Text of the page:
Transplant possible in only 2 percent of deaths
"Donation is a very rare opportunity," said Jill Ellefson of the University of Wisconsin Hospitals and Clinics Organ Procurement Organization. Donation is possible only if a person dies in a hospital while on a ventilator or breathing machine, Ellefson said. If a potential donor fits those requirements, hospitals will do a number of diagnostic tests to make sure organs are suitable for donation. They'll also look into medical histories.
About 85 percent of families will agree to donate a loved one's organs when asked, she said. And if a person had an orange donor sticker on his or her driver's license, the family will agree to donate in almost all cases.
"Even if they don't have a dot on their driver's license, we'd approach the next of kin," she said.
About half of drivers in Wisconsin have the donor dot on their licenses. A new online system for organ donation could increase the number of donors, Ellefson said. It allows people to register and give legal consent to have their organs donated when they die.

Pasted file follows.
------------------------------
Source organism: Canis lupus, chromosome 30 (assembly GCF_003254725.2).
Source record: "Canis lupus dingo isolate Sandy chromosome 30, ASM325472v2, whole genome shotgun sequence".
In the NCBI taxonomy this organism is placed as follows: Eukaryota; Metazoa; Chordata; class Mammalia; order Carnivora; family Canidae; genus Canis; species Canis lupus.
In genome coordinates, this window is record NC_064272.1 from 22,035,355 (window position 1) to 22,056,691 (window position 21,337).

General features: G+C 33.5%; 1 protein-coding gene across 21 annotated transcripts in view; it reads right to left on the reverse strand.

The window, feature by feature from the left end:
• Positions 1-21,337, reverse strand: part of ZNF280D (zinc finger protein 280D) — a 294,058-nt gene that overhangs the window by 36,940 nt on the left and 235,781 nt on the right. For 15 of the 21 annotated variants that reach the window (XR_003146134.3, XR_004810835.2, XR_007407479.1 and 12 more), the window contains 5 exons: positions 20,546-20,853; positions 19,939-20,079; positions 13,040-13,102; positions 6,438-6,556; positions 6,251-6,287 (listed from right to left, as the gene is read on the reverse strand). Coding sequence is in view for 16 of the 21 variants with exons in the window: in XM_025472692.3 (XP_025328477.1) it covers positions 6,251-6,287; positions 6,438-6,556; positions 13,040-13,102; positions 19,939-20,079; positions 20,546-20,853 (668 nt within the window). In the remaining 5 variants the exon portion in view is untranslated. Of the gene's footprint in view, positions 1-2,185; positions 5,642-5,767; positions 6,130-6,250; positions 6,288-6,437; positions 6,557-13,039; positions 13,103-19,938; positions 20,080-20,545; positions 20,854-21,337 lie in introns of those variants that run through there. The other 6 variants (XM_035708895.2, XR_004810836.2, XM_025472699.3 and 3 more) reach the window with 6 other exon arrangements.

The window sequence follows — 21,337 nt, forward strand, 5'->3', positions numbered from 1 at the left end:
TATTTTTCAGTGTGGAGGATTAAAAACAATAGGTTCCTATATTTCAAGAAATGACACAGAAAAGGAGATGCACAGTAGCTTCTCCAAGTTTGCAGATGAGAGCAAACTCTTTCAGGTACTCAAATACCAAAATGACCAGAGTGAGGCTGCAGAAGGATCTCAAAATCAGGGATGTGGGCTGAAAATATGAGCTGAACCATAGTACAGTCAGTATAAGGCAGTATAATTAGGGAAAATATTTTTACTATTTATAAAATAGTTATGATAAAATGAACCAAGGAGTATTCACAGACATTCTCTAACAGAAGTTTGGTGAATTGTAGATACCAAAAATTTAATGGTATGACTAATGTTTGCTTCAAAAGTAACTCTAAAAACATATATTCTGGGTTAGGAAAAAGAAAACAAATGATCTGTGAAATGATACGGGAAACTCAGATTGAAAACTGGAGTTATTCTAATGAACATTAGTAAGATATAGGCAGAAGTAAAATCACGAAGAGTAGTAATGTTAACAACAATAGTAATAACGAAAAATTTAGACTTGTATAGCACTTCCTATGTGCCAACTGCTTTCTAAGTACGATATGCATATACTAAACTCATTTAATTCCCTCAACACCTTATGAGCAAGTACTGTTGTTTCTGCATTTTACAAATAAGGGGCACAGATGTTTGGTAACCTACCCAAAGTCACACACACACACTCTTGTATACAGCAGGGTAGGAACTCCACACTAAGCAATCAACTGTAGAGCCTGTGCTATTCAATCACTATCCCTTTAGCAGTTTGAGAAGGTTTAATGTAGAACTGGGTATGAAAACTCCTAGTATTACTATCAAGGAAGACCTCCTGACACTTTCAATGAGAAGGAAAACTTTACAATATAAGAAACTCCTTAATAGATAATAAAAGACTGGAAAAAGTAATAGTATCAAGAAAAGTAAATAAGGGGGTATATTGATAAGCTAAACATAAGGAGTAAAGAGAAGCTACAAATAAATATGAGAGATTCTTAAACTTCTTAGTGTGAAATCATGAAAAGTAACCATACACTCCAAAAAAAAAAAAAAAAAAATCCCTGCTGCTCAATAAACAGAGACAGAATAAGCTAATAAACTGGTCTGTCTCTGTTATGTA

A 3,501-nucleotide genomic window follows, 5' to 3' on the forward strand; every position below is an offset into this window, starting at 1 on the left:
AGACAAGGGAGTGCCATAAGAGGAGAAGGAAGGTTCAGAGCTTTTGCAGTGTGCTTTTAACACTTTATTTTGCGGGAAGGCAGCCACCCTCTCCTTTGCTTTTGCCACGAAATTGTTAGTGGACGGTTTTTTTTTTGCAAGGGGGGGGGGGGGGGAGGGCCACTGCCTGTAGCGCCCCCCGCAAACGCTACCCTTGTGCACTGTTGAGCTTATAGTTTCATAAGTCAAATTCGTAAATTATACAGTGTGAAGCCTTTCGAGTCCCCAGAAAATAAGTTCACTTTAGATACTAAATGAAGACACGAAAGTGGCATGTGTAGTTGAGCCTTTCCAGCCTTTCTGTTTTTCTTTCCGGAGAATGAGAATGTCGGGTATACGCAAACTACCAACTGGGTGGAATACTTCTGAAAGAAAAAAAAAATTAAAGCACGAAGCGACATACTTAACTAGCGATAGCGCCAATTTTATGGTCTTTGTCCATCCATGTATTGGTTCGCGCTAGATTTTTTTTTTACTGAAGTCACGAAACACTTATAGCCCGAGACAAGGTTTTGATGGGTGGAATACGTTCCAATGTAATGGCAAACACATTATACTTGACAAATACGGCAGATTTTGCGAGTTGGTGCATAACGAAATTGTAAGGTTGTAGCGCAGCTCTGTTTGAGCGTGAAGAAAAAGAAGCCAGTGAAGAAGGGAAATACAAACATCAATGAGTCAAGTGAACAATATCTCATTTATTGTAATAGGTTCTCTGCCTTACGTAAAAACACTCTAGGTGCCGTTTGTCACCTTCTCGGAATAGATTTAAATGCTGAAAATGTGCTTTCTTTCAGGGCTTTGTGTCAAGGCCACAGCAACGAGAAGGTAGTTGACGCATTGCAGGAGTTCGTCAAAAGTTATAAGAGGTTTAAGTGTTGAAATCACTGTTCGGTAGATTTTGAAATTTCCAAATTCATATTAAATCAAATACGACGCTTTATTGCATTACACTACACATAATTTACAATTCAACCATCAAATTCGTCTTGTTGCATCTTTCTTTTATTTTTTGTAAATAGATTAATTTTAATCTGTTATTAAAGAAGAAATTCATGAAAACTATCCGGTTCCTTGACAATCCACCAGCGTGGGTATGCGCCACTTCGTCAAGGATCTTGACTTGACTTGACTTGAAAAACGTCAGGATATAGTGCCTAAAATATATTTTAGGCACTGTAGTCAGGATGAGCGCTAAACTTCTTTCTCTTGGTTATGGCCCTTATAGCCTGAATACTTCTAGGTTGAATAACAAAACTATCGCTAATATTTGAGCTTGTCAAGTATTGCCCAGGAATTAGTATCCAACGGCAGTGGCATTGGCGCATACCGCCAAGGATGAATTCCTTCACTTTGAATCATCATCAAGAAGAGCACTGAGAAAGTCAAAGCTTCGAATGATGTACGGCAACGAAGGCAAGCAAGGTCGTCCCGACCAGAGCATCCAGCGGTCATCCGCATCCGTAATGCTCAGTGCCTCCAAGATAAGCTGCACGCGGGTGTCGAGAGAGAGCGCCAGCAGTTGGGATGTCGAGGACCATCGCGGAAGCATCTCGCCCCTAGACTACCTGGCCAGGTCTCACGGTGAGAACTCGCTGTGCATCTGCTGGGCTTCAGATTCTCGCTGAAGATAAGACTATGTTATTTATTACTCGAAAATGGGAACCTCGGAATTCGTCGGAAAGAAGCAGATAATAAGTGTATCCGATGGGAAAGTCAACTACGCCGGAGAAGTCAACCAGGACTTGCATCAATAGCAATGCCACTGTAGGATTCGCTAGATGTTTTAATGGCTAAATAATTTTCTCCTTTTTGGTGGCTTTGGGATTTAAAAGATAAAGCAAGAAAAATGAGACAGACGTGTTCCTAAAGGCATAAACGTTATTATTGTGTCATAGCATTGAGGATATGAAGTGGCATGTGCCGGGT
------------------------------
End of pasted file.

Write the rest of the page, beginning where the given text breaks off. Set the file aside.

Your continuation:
Medical costs related to the donations are charged to the person receiving the donation, she said. If someone makes a living donation, Wisconsin offers a tax credit of up to $10,000 to cover costs — such as travel expenses or missing work — not directly linked to the donation, she said. "Medical expenses are passed on to the recipient," Ellefson said. About 1,500 people in Wisconsin are waiting for donations, according to the state.